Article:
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A toy baby carriage of the "Childhood and Peronism, the toys of the Eva Perón Foundation" exhibit is displayed at the Evita Museum in Buenos Aires, Argentina, Wednesday, April 17, 2019. Long before politicians started using social media platforms to influence public opinion, Peronism adopted a different strategy: handing out toys, like this baby carriage, to 4 million children from Argentina’s poorest families. (AP Photo/Natacha Pisarenko)
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A visitor sits near a toy pedal car of the "Childhood and Peronism, the toys of the Eva Perón Foundation" exhibit at the Evita Museum in Buenos Aires, Argentina, Wednesday, April 17, 2019. To mark the 100th anniversary of the birth of Argentina’s so-called "champion of the poor" on May 7, 1919, the Evita Museum in Buenos Aires has inaugurated the exhibit, which displays several dozen of the toys distributed by the party on Christmas Day and the holiday of Epiphany between 1948 and 1955. (AP Photo/Natacha Pisarenko)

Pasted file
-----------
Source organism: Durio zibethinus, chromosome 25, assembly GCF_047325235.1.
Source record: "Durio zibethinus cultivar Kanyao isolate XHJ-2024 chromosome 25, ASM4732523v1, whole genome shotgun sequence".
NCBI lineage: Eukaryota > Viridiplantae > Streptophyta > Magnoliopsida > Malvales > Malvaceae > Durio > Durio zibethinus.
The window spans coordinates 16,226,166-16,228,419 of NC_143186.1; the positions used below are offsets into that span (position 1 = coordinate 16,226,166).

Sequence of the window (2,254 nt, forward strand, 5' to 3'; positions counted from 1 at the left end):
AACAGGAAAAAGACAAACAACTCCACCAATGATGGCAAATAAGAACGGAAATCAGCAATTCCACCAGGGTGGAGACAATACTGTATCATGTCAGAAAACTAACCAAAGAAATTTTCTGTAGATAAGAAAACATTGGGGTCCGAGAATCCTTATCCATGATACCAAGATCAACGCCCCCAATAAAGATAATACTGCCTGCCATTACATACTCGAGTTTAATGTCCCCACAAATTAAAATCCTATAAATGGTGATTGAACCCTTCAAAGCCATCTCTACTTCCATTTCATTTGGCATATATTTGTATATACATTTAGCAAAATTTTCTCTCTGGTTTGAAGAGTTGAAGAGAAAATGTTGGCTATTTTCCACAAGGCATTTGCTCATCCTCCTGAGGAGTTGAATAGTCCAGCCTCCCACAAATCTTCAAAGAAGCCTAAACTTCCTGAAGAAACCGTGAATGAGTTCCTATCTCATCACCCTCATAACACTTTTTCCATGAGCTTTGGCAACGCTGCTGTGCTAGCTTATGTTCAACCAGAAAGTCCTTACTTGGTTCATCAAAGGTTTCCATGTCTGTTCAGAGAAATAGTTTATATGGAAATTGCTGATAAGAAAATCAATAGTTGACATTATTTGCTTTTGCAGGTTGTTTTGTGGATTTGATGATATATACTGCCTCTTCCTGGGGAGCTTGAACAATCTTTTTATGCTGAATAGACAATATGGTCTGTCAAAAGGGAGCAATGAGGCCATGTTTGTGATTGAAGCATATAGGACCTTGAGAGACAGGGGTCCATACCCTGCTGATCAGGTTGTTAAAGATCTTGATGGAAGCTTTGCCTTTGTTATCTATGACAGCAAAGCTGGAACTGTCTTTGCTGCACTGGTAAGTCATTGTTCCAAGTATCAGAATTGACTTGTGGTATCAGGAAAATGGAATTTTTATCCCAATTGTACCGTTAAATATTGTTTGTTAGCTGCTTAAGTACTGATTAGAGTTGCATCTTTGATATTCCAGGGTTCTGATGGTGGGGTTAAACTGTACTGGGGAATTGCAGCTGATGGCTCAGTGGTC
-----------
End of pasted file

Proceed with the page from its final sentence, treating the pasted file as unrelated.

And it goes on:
BUENOS AIRES, Argentina – A half-deflated leather football, a box of marbles and a ragged doll line the display cabinets in the Evita Museum like ancient relics. These worn-out toys played a vital role in the rise of Peronism in Argentina, one of Latin America's most influential movements.
Long before politicians started using social media to influence public opinion, the movement of Juan Perón and his second wife also sought to touch voters on a personal level: handing out toys to 4 million children to poor children. The practice was fundamental to the popularity of Peronism, which persisted far beyond the deaths of Perón and wife Eva María Duarte, famously known as Evita.
To mark the 100th anniversary of her birth, the Evita Museum in Buenos Aires has inaugurated an exhibition of the toys.